New Telehealth Study Underreports Medication Abortion Risks


The journal Nature recently published a study that reported on the effectiveness and safety of telehealth medication abortion in the USA. The study concluded that “telehealth medication abortion is effective, safe, and comparable to published rates of in-person medication abortion care.” The authors analyzed 6,034 electronic medical records from three for-profit medication abortion businesses.

The results have been widely praised by the New York TimesScientific AmericanNPR, and many other media organizations. However, the study has serious flaws that underreport medication abortion risks.

Eight adverse event types excluded from study

The authors included four adverse event types in their analysis: “blood transfusion, abdominal surgery, hospital admission requiring overnight stay, or death.” However, this list is missing eight additional adverse event types:

  1. sepsis
  2. hemorrhage (without blood transfusion)
  3. pain
  4. gastrointestinal symptoms
  5. patient experience (e.g., anxiety, depression, regret)
  6. drug toxicity/overdose
  7. homicide
  8. suicide

The excluded adverse event types are not hypothetical or unusual. They are valid medication abortion adverse event types recognized in these reports:

The study underreports medication abortion adverse events because it does not include eight widely recognized adverse event types.

Financial conflict of interest not disclosed

The study analyzed medical records from three companies: ChoixHeyJaneand Abortion on Demand. These organizations are for-profit start-up businesses. They have a financial incentive to report “safe and effective” telehealth abortion. Choix was founded in 2020 and ceased operations in October 2023, citing “significant fundraising challenges.” HeyJane and AbortionOnDemand were founded in 2021. The report did not disclose these financial conflicts of interest.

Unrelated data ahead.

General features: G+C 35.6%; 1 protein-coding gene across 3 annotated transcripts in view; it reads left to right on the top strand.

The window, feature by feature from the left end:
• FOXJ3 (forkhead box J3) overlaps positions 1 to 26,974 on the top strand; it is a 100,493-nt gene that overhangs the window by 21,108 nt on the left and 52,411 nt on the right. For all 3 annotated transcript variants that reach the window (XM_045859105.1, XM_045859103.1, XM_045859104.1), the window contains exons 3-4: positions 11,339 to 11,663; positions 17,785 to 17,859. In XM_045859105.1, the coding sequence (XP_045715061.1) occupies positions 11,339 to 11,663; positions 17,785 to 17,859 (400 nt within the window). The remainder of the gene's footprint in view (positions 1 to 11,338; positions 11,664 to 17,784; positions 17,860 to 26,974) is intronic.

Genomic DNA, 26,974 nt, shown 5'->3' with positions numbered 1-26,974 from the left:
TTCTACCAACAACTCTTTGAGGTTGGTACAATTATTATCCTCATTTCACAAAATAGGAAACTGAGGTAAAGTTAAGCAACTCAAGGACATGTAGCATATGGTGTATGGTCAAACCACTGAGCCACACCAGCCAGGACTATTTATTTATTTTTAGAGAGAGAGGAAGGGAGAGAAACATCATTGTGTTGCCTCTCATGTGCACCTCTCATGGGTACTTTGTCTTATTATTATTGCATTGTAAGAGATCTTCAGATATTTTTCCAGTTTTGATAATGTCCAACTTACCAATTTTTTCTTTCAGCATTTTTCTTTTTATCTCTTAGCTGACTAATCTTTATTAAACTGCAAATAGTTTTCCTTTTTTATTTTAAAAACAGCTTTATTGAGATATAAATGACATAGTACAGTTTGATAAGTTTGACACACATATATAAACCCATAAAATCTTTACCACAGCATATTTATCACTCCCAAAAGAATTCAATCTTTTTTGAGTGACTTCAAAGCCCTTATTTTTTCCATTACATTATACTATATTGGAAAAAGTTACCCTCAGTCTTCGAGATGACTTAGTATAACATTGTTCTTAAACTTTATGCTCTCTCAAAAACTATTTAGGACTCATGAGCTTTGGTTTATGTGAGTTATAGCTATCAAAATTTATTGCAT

Patient underreporting of adverse events

Almost three-quarters of the patients, 72 percent, communicated with the clinic using mobile app messaging (i.e., “asynchronous care”). The clinics sent patients messages and surveys after they ingested the medication abortion pills. Clinicians could not see or listen to each patient to assess whether the patient had underreported or misreported symptoms. Clinicians assumed none if a patient did not explicitly state their adverse reaction. The authors similarly assumed that lack of a response is a positive indicator of a healthy outcome. The authors provide no explanation of why this is a valid assumption. 

Author conflict of interest not disclosed

All five authors work for pro-abortion organizations. Four authors work for Advancing New Standards in Reproductive Health (Upadhyay, Koenig, Ko, Biggs). Meckstroth is a paid staffer for Danco Laboratories, a drug company that sells only one drug (mifepristone). Valladares works for California Latinas for Reproductive Justice. Aside from Meckstroth, the report did not disclose these conflicts of interest.

The report misleads women by underreporting medication abortion risks.


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